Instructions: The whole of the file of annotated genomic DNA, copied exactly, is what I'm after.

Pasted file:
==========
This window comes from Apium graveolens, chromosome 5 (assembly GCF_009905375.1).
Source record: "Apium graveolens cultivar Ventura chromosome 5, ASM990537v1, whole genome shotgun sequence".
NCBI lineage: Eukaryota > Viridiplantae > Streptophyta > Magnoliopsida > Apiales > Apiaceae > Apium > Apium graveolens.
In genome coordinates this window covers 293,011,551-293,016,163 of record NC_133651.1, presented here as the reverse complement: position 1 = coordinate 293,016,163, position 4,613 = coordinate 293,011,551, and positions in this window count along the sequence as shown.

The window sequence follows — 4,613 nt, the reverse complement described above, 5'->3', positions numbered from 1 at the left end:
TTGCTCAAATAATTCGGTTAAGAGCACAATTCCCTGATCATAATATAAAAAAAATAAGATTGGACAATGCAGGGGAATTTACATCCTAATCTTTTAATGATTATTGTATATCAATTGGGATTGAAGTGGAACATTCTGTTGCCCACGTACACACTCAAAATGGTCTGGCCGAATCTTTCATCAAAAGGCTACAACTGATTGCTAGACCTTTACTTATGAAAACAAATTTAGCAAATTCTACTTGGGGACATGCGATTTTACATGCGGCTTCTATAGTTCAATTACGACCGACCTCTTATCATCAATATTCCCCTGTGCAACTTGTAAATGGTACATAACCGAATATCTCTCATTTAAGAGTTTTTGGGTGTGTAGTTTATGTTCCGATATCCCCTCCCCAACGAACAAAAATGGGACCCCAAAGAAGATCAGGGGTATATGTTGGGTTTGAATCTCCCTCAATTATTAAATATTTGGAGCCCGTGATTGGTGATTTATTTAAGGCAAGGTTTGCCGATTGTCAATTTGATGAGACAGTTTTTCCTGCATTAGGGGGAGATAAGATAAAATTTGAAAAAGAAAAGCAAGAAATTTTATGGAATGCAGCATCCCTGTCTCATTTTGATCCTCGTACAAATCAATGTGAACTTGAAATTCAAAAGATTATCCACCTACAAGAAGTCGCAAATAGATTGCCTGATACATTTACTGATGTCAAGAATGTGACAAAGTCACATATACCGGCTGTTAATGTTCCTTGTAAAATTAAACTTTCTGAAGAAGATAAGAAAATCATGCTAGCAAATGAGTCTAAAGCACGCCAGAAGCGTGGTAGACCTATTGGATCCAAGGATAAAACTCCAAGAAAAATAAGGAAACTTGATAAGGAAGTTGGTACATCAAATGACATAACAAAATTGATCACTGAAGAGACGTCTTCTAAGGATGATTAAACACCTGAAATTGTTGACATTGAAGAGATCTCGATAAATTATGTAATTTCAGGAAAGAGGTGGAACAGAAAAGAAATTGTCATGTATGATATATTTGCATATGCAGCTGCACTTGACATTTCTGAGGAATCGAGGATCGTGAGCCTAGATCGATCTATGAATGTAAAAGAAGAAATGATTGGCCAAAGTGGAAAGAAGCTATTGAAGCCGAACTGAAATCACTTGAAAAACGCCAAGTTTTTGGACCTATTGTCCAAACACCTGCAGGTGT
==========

This window comes from Apium graveolens, chromosome 5 (assembly GCF_009905375.1).
Source record: "Apium graveolens cultivar Ventura chromosome 5, ASM990537v1, whole genome shotgun sequence".
NCBI lineage: Eukaryota > Viridiplantae > Streptophyta > Magnoliopsida > Apiales > Apiaceae > Apium > Apium graveolens.
In genome coordinates this window covers 293,011,551-293,016,163 of record NC_133651.1, presented here as the reverse complement: position 1 = coordinate 293,016,163, position 4,613 = coordinate 293,011,551, and positions in this window count along the sequence as shown.

The window sequence follows — 4,613 nt, the reverse complement described above, 5'->3', positions numbered from 1 at the left end:
TTGCTCAAATAATTCGGTTAAGAGCACAATTCCCTGATCATAATATAAAAAAAATAAGATTGGACAATGCAGGGGAATTTACATCCTAATCTTTTAATGATTATTGTATATCAATTGGGATTGAAGTGGAACATTCTGTTGCCCACGTACACACTCAAAATGGTCTGGCCGAATCTTTCATCAAAAGGCTACAACTGATTGCTAGACCTTTACTTATGAAAACAAATTTAGCAAATTCTACTTGGGGACATGCGATTTTACATGCGGCTTCTATAGTTCAATTACGACCGACCTCTTATCATCAATATTCCCCTGTGCAACTTGTAAATGGTACATAACCGAATATCTCTCATTTAAGAGTTTTTGGGTGTGTAGTTTATGTTCCGATATCCCCTCCCCAACGAACAAAAATGGGACCCCAAAGAAGATCAGGGGTATATGTTGGGTTTGAATCTCCCTCAATTATTAAATATTTGGAGCCCGTGATTGGTGATTTATTTAAGGCAAGGTTTGCCGATTGTCAATTTGATGAGACAGTTTTTCCTGCATTAGGGGGAGATAAGATAAAATTTGAAAAAGAAAAGCAAGAAATTTTATGGAATGCAGCATCCCTGTCTCATTTTGATCCTCGTACAAATCAATGTGAACTTGAAATTCAAAAGATTATCCACCTACAAGAAGTCGCAAATAGATTGCCTGATACATTTACTGATGTCAAGAATGTGACAAAGTCACATATACCGGCTGTTAATGTTCCTTGTAAAATTAAACTTTCTGAAGAAGATAAGAAAATCATGCTAGCAAATGAGTCTAAAGCACGCCAGAAGCGTGGTAGACCTATTGGATCCAAGGATAAAACTCCAAGAAAAATAAGGAAACTTGATAAGGAAGTTGGTACATCAAATGACATAACAAAATTGATCACTGAAGAGACGTCTTCTAAGGATGATTAAACACCTGAAATTGTTGACATTGAAGAGATCTCGATAAATTATGTAATTTCAGGAAAGAGGTGGAACAGAAAAGAAATTGTCATGTATGATATATTTGCATATGCAGCTGCACTTGACATTTCTGAGGAATCGAGGATCGTGAGCCTAGATCGATCTATGAATGTAAAAGAAGAAATGATTGGCCAAAGTGGAAAGAAGCTATTGAAGCCGAACTGAAATCACTTGAAAAACGCCAAGTTTTTGGACCTATTGTCCAAACACCTGCAGGTGT